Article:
Next chief executive Simon Wolfson said that its Westfield London shop has so far performed below expectations and that the scheme has had less of an impact on its West End shops than it anticipated.
Wolfson said Next, which this week reported like-for-like sales down 6.5 per cent in the full year to January 2009, is still in “amicable” talks with Westfield after disputing some of the additional service charges it deemed “unreasonable”.
He also defended Next’s policy not to discount despite the weak economic climate, and after a 14 per cent drop in pre-tax profits to £428.8m. “We want customers to come out of this recession trusting our pricing. We are not running this business for market share,” he said.
Wolfson said that as the downturn continued to bite the best thing the Government could do to help retailers was to try and encourage consumer confidence. He said bailing out the industry will only undermine confidence.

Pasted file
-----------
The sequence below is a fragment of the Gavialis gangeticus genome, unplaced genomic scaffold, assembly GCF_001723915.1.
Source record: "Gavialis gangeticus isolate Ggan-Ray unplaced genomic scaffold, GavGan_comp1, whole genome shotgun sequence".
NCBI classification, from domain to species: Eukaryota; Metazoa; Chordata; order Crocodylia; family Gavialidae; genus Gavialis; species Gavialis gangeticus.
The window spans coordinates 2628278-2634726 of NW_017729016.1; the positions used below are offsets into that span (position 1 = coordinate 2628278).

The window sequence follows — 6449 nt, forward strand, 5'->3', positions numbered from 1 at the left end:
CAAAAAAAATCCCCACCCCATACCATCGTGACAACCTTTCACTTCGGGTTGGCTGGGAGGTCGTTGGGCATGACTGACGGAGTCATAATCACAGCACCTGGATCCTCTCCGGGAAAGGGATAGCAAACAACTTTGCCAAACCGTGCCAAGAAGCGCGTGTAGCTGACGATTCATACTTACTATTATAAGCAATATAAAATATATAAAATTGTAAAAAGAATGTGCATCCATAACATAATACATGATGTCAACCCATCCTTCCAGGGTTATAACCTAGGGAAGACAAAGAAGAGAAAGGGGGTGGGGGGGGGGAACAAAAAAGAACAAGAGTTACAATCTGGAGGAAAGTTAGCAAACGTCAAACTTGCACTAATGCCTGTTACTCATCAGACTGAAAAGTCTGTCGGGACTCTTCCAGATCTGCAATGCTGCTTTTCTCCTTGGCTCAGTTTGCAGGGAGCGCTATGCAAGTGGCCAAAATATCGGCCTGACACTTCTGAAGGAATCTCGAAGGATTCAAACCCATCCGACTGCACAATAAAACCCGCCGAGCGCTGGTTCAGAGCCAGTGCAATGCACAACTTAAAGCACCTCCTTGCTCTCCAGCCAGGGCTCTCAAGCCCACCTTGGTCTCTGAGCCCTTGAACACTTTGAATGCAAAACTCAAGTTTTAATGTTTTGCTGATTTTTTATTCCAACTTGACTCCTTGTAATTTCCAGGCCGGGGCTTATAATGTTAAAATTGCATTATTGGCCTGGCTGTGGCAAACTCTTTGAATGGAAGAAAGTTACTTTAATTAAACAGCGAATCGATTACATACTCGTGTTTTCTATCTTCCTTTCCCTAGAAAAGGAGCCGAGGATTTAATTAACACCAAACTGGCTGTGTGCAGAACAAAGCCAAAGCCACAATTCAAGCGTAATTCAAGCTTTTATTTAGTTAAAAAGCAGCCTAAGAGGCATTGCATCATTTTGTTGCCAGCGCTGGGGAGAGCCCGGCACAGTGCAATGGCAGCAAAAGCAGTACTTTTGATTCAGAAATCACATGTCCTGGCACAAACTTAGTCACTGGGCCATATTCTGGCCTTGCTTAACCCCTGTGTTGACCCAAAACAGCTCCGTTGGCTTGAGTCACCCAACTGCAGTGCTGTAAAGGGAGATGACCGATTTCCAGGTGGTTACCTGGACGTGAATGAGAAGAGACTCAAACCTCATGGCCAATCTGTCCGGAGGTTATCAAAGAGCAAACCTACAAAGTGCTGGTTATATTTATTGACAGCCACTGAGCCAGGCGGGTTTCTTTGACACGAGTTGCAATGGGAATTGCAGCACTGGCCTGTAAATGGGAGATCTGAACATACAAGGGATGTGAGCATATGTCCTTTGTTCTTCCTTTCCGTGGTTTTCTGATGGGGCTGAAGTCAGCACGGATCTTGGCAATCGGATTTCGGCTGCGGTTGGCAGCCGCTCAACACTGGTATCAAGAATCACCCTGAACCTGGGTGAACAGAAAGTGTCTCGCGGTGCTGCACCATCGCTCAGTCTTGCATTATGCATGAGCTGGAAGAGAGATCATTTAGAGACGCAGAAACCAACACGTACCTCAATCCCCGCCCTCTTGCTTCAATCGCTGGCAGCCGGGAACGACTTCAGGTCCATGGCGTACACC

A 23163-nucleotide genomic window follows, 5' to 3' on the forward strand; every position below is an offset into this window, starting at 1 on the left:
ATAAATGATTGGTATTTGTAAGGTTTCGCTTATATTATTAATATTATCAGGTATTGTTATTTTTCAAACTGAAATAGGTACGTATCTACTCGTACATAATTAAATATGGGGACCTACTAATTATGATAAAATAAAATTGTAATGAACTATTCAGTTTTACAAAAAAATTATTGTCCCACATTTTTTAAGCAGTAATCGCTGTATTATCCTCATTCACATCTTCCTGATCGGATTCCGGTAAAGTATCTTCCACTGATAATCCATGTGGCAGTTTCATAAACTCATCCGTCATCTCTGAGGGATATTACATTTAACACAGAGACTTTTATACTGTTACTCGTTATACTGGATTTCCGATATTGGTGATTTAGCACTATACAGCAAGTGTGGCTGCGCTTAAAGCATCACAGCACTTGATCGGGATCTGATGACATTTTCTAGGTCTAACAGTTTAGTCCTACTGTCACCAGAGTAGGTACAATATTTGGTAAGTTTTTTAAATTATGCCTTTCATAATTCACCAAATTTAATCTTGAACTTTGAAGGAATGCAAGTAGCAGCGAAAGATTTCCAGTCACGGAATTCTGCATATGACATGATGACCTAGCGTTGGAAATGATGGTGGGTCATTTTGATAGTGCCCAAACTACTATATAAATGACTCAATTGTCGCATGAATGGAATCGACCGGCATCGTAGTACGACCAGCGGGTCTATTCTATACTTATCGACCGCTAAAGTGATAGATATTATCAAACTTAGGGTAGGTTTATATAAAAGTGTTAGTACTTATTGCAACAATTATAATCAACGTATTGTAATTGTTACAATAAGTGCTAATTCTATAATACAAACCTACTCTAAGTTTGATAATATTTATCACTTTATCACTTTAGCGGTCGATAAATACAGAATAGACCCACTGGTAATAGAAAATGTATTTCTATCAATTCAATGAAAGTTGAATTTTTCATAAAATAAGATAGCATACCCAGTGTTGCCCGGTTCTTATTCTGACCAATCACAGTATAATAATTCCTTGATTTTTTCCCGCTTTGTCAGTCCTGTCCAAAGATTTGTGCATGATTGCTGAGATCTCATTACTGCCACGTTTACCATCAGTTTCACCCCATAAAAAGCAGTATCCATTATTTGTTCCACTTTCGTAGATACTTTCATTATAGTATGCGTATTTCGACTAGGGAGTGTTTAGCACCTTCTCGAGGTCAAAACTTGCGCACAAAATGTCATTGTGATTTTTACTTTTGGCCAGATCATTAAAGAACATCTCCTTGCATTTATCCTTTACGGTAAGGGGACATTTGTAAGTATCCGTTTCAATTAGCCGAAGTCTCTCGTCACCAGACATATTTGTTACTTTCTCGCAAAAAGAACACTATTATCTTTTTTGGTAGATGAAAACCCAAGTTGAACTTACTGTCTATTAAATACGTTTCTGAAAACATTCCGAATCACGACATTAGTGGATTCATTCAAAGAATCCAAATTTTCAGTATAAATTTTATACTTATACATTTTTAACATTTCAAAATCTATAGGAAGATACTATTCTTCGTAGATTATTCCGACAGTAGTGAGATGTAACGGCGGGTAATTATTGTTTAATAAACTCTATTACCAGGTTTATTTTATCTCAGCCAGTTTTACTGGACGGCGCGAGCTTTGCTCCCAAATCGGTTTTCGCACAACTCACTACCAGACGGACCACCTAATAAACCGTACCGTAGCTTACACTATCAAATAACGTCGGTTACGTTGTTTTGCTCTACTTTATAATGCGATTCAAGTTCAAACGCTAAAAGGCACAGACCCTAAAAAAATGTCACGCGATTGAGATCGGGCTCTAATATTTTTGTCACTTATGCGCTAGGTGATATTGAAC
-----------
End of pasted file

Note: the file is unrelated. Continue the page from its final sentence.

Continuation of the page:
“The whole economy is in difficulty, no one sector can claim special treatment,” he said. “This is not the end of the world, it is a recession.”
Next Directory continued to generate strong growth for the group, with sales at the top end of expectations, and up 2.1 per cent over the year.
The retailer admitted that its branded online venture Brand Directory had been less successful.
Wolfson remained optimistic about opportunities, particularly in the property market. He said: “There are interesting opportunities both in and out of town. The terms on new space are far better than a year ago.”
Despite homewares suffering the biggest like-for-like decline across all Next’s categories, Wolfson said it would still expand. The retailer will open 10 home stores this year in out-of-town locations.
A spokeswoman for Westfield said: “Westfield London is on target to achieve its anticipated 20 million visitors in the first year.” She added that the centre draws far more widely than just from the West End and it is in the early stages of establishing trading patterns.